Over the summer, I read a wonderful op-ed in The New York Times, Your Baby Is Smarter Than You Think, by Alison Gopnik, a professor of psychology at Berkeley. She explains why unstructured play and discovery is so important for babies and young children. She writes:
Babies and young children are designed to explore, and they should be encouraged to do so.
The learning that babies and young children do on their own, when they carefully watch an unexpected outcome and draw new conclusions from it, ceaselessly manipulate a new toy or imagine different ways that the world might be, is very different from schoolwork. Babies and young children can learn about the world around them through all sorts of real-world objects and safe replicas, from dolls to cardboard boxes to mixing bowls, and even toy cellphones and computers. Babies can learn a great deal just by exploring the ways bowls fit together or by imitating a parent talking on the phone.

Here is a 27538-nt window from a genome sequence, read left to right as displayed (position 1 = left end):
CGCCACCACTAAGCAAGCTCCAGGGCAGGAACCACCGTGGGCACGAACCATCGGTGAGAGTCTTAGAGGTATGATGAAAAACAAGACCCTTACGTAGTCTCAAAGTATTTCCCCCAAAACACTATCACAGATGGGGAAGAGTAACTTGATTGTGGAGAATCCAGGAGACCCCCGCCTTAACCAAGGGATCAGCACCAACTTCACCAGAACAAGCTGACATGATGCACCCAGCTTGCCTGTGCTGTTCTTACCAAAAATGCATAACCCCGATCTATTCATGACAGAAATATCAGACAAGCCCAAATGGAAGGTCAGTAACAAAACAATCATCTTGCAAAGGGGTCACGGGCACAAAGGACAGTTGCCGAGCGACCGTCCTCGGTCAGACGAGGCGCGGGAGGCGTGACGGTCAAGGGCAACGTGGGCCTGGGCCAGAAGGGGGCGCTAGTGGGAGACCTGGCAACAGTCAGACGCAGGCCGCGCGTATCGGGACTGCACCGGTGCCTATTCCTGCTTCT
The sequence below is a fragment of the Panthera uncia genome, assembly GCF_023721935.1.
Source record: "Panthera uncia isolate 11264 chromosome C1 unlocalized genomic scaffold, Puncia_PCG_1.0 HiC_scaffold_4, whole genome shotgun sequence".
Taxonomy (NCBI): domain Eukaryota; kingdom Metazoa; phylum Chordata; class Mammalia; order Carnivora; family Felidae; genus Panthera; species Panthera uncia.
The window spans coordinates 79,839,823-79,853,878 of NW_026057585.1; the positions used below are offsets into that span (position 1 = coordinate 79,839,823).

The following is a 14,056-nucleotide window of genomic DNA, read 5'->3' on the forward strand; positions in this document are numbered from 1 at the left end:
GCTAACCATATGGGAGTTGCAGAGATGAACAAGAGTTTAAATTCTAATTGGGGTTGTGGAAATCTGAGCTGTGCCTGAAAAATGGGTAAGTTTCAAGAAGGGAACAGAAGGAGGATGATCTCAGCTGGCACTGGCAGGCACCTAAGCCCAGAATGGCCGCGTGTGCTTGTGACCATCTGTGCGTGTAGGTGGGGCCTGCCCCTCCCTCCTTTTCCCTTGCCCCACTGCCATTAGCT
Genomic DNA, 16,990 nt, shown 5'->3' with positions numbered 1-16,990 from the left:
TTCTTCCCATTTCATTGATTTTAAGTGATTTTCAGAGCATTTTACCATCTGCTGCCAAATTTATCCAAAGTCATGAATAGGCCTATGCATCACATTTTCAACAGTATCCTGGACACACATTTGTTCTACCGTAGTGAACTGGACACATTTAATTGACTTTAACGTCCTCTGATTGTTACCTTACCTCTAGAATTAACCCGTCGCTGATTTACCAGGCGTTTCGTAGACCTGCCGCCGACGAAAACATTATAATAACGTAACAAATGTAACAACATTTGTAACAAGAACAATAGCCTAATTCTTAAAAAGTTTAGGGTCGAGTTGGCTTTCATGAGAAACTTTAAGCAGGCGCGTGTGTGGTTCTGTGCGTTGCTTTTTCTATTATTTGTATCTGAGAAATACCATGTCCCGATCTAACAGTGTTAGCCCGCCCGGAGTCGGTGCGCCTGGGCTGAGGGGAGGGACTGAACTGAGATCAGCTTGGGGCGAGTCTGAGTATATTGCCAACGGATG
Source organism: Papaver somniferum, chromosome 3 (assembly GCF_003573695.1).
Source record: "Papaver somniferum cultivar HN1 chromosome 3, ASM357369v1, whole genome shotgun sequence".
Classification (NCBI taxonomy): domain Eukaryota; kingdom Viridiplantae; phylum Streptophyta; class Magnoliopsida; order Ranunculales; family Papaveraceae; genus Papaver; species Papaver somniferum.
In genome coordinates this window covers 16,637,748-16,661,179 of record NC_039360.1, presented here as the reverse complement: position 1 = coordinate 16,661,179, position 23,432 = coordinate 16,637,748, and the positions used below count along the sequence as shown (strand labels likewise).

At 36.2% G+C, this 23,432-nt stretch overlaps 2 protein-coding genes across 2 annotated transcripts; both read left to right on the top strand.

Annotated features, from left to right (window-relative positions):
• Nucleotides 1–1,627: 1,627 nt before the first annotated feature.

She worries about how misguided parents and educators take the wrong lessons from experiments showing that babies actually engage in statistical reasoning, experimental discovery and probabilistic logic to
conclude that they need programs and products that will make their babies even smarter. Many think that babies, like adults, should learn in a focused, planned way. So parents put their young children in academic-enrichment classes or use flashcards to get them to recognize the alphabet. Government programs like No Child Left Behind urge preschools to be more like schools, with instruction in specific skills.